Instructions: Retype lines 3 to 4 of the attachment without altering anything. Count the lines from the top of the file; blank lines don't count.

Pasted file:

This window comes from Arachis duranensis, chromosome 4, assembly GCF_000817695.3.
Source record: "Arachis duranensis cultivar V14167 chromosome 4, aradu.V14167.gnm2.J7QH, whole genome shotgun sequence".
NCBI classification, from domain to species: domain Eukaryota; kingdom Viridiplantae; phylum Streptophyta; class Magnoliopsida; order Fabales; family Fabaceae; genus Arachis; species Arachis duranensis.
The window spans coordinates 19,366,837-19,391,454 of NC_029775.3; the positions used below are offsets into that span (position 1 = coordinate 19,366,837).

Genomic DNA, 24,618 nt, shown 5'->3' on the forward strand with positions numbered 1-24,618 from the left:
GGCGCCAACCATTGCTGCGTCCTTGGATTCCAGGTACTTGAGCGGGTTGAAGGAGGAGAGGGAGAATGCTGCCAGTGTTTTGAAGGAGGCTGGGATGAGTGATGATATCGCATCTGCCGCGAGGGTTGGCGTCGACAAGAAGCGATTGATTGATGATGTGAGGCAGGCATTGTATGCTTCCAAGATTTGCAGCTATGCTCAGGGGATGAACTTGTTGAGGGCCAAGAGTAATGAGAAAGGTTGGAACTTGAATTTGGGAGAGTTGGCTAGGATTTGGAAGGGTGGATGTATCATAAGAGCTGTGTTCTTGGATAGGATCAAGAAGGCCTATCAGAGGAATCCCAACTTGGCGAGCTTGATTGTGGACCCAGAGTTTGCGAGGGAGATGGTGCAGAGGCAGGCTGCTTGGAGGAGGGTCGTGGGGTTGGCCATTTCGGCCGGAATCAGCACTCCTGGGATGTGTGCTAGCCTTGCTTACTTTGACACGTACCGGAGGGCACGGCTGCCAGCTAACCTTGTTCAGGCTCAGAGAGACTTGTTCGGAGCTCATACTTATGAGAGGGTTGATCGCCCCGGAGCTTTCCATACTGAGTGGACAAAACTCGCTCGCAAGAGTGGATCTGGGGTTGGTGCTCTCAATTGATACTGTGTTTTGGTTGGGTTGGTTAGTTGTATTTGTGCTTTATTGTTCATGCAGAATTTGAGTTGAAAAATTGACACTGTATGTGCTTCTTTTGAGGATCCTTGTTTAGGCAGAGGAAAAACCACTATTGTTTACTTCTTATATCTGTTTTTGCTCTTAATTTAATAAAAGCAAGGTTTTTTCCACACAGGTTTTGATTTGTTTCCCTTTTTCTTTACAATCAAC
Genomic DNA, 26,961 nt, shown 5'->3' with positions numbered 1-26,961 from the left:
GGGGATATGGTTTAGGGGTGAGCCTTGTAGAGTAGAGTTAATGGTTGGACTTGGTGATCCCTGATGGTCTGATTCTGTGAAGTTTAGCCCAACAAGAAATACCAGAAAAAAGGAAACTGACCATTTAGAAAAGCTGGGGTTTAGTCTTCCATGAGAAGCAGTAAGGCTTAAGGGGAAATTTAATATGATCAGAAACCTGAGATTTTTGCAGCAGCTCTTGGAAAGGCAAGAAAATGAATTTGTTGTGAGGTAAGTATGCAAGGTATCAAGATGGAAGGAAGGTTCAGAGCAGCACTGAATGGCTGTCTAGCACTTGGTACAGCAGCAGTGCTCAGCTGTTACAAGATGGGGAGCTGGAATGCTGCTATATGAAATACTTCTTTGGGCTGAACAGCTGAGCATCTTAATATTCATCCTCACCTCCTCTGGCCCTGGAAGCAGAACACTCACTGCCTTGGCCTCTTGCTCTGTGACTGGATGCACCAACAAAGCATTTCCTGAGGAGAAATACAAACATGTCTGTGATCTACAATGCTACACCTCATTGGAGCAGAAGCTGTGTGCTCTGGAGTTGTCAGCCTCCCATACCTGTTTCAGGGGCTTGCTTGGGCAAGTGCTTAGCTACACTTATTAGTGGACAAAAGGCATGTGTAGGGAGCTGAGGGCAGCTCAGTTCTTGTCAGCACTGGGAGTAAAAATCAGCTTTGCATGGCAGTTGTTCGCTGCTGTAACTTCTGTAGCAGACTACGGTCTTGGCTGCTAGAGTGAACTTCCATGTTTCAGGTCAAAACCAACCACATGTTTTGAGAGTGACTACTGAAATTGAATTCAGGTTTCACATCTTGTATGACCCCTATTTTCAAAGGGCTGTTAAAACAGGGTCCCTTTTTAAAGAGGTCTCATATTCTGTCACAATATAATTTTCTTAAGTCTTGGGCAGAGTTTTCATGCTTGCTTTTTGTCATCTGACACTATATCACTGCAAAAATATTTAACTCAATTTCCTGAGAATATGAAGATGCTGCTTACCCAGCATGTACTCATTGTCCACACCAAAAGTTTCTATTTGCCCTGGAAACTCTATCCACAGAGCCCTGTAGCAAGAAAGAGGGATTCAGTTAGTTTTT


NCBI classification, from domain to species: domain Eukaryota; kingdom Viridiplantae; phylum Streptophyta; class Magnoliopsida; order Fabales; family Fabaceae; genus Arachis; species Arachis duranensis.
The window spans coordinates 19,366,837-19,391,454 of NC_029775.3; the positions used below are offsets into that span (position 1 = coordinate 19,366,837).